However, although the pilot episode- ‘Demolition’- was indeed filmed in north London, the following 11 episodes were shot in the Bishopston area of Bristol

The Young Ones made Rik Mayall a household name and he went on to star in a host of other shows including Blackadder, The New Statesmen and Bottom. 

Rik Mayall in ‘Blackadder’ as the outrageous Lord Flashheart.

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Rik died of a heart attack at his home in Barnes, south-west London on June 9th 2014. 

He was 56 years old. 

Following his sudden passing, 7,000 fans petitioned to have a bench and plaque in his honour placed on Hammersmith Broadway; the location where, in the early 1990s, Rik and Ade filmed the opening credits for Bottom which can be viewed below:

Bottom Opening - YouTube

The words honouring Rik are bombastically tongue in cheek; a style with which he would’ve whole-heartedly approved. 

Rik Mayall’s bench and plaque, Hammersmith Broadway

The final line however, “Love Is The Answer” is a reference to a funny, yet moving speech which Rik delivered to the University of Exeter in 2008 upon receiving an honorary doctorate.

In the speech, which can be viewed in full below, Rik imparted his ‘five mantras’- his personal rules for living a happy and fulfilling life- as a gift to the the large audience of young graduates. 

Rik’s speech is well worth a listen (it’s even introduced by the legendary Floella Benjamin!) and is bound to put a smile on your face- although please be advised some of the language is a little blue! 

Rik Mayall receives an honorary Doctorate from the University of Exeter - YouTube

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Rest in peace, Rik. 

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They say “Money doesn’t buy class.

This was certainly true of Thomas Pit, the 2nd Baron of Camelford; an obnoxious figure from the late 18th century who by all accounts was a thug, a bully and, as those at the time described him, a “desperate bruiser.” 

Thomas Pitt, 2nd Baron Camelford

Pitt was born in Cornwall in 1775. His father, also called Thomas, owned property on Hanover Square and was a career politician who eventually gained a peerage to the House of Lords. 

The young Pitt was educated at Charterhouse School (which was then located close to Smithfield Market but has since moved to Surrey) but he soon grew bored of education and, against his father’s wishes, decided instead to pursue a career in the Royal Navy.

Aged just 16, Pitt signed up to join the crew of the HMS Discovery which had been tasked with exploring America’s Pacific coast. 

HMS Victory by Mark Mysers (from Blue World Web Museum)

During the long voyage Pitt proved to be quite a handful.

As well as smashing a delicate navigational device he also slept on duty, dabbled in illicit trade and pursued amorous liaisons with native islanders; activities which were strictly forbidden. 

For these misdemeanours the ship’s Captain, George Vancouver (after who the Canadian city is named), had Pitt flogged and was eventually forced to have him placed in irons.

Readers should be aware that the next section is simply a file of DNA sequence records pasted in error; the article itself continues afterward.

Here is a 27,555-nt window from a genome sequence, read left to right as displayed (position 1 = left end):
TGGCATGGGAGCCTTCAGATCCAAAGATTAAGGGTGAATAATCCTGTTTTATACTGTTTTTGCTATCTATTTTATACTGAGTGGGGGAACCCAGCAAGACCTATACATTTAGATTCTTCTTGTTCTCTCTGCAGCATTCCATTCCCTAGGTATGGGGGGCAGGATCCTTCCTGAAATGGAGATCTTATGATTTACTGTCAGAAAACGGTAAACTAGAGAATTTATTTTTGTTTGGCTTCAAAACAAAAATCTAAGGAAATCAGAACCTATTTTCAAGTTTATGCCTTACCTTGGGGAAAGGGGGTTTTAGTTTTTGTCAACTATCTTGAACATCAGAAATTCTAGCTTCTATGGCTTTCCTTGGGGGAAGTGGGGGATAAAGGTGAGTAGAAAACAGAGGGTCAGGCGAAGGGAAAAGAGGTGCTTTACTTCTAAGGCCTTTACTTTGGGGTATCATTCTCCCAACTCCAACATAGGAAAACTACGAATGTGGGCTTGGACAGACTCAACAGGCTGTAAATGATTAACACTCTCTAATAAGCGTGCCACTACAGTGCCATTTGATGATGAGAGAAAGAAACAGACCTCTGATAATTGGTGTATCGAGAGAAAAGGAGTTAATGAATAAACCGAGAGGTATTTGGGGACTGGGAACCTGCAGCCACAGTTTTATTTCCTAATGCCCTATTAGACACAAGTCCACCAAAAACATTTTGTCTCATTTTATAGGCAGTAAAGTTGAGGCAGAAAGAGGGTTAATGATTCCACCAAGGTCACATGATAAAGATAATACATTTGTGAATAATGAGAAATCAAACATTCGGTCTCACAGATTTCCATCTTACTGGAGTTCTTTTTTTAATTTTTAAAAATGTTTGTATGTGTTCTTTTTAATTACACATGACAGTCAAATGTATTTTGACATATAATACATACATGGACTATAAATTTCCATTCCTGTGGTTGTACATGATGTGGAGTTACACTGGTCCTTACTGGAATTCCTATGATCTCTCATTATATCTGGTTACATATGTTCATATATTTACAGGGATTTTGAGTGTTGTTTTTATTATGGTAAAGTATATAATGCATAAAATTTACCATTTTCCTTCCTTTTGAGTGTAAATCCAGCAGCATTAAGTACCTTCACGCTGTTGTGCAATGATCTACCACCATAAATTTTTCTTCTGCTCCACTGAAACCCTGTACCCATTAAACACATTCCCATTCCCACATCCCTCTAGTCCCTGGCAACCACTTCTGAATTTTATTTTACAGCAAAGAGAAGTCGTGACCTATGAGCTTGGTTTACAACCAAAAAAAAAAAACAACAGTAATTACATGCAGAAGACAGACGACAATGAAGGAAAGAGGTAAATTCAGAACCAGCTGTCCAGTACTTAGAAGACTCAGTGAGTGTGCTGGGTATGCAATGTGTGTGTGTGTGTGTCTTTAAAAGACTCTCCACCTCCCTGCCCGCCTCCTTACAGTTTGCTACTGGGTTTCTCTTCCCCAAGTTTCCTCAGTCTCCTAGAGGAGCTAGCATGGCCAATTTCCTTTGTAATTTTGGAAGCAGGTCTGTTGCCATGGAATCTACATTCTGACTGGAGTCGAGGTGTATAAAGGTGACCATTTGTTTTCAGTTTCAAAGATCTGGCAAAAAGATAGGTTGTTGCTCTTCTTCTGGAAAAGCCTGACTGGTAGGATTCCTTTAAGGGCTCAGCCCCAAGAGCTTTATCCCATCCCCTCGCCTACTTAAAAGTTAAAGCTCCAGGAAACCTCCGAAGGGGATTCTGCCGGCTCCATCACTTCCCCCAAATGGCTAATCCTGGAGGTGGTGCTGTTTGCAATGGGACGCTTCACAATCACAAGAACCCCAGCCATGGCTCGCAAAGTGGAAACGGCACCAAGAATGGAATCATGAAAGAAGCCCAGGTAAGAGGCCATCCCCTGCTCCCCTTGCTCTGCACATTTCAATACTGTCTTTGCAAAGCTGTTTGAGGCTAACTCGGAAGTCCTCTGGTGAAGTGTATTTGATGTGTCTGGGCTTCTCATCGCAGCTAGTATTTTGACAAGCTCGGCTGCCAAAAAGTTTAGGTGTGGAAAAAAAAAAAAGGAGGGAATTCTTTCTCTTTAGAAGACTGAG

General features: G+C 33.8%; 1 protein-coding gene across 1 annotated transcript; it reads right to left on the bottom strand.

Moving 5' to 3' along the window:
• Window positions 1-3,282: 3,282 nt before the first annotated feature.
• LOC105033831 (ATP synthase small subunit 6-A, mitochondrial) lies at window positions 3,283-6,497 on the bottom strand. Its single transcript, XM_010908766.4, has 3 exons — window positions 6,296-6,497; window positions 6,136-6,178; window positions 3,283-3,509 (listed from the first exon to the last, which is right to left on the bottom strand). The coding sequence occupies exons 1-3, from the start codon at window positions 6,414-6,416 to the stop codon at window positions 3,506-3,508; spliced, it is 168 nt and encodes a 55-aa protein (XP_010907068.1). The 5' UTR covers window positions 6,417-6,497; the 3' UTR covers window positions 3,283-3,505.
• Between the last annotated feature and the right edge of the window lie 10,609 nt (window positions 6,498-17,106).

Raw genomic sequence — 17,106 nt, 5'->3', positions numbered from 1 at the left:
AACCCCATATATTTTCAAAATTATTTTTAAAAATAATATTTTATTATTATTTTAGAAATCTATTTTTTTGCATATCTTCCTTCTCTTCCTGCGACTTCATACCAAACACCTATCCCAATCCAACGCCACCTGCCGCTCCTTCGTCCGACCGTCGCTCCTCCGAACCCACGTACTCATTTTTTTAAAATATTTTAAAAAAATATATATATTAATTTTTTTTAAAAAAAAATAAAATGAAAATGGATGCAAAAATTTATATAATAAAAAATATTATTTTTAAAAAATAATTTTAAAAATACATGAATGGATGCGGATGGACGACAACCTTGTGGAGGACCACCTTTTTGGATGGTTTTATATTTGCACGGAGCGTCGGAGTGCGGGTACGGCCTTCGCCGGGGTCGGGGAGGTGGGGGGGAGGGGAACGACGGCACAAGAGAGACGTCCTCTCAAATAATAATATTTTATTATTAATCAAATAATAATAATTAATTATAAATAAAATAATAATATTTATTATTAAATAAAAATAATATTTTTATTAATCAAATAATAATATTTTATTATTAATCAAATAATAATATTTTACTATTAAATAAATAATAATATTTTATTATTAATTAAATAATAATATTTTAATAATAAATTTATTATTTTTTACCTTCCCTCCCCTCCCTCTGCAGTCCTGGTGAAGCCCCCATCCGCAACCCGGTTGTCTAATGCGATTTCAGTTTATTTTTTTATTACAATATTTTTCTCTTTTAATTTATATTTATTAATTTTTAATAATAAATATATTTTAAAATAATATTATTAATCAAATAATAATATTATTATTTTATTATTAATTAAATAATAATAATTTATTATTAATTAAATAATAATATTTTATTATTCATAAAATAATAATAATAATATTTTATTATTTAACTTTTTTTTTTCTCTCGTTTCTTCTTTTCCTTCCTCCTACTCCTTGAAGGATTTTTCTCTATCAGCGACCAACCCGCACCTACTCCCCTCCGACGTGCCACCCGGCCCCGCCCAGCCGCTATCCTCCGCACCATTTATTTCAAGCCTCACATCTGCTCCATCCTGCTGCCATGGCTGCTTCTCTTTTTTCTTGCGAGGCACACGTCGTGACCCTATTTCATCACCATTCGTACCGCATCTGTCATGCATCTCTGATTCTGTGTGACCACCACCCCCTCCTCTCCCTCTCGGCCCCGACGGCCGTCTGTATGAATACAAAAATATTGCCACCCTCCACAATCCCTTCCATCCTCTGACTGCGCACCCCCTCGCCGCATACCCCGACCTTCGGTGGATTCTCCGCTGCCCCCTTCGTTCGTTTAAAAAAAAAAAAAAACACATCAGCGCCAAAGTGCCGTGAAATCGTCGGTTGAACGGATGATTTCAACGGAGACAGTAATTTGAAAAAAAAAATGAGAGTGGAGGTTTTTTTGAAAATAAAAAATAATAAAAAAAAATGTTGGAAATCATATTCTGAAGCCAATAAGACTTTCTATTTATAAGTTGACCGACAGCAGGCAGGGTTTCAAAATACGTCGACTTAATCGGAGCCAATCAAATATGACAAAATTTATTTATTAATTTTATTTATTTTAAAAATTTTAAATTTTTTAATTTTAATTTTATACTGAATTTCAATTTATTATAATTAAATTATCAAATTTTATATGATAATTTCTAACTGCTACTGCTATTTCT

Although harsh, such punishments were not unusual at the time and what appeared to infuriate Pitt most was the fact he was made to sit shackled alongside his more ‘common’ shipmates. 

A portrait by an unknown artist of a figure believed to be Captain George Vancouver (image: Wikipedia)

Unable to cope with such ruthless authority, Pitt was discharged whilst docked in Hawaii and had no other choice but to find his own way home.

Whilst away, his father died meaning the peerage was passed on; an inheritance which ensured the young tearaway was officially a Lord by the time he finally made it back to London. 

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In 1795 Captain Vancouver also returned to London. His expedition had been utterly gruelling- out of 153 men, only 6 had made it back.

Vancouver settled in Petersham, south-west London where he hoped to enjoy the view from Richmond Hill and pursue the quiet life: a simple desire which was soon blighted when Thomas Pitt discovered his old commander was back in town. 

The view from Richmond Hill (Google Street View)

Hellbent on revenge, the newly made Lord sent a letter to his former tormentor which was packed with insults and challenged him to a duel; a bout which he hoped would “Give him satisfaction for his injuries.

When Vancouver refused, Pitt vowed to track him down in person, finally succeeding in September 1796 when he cornered his nemesis on Conduit Street (which branches off of Regent Street )and administered a ferocious beating with a cane.

The attack, which became popular gossip in London after being satirised in a cartoon, left an already weakened Vancouver in very poor health and he passed away soon after.

Pitt however faced no repercussions, largely due to his privileged connections. 

‘The Caning on Conduit Street’: A satirical view of Lord Camelford’s attack on Captain Vancouver.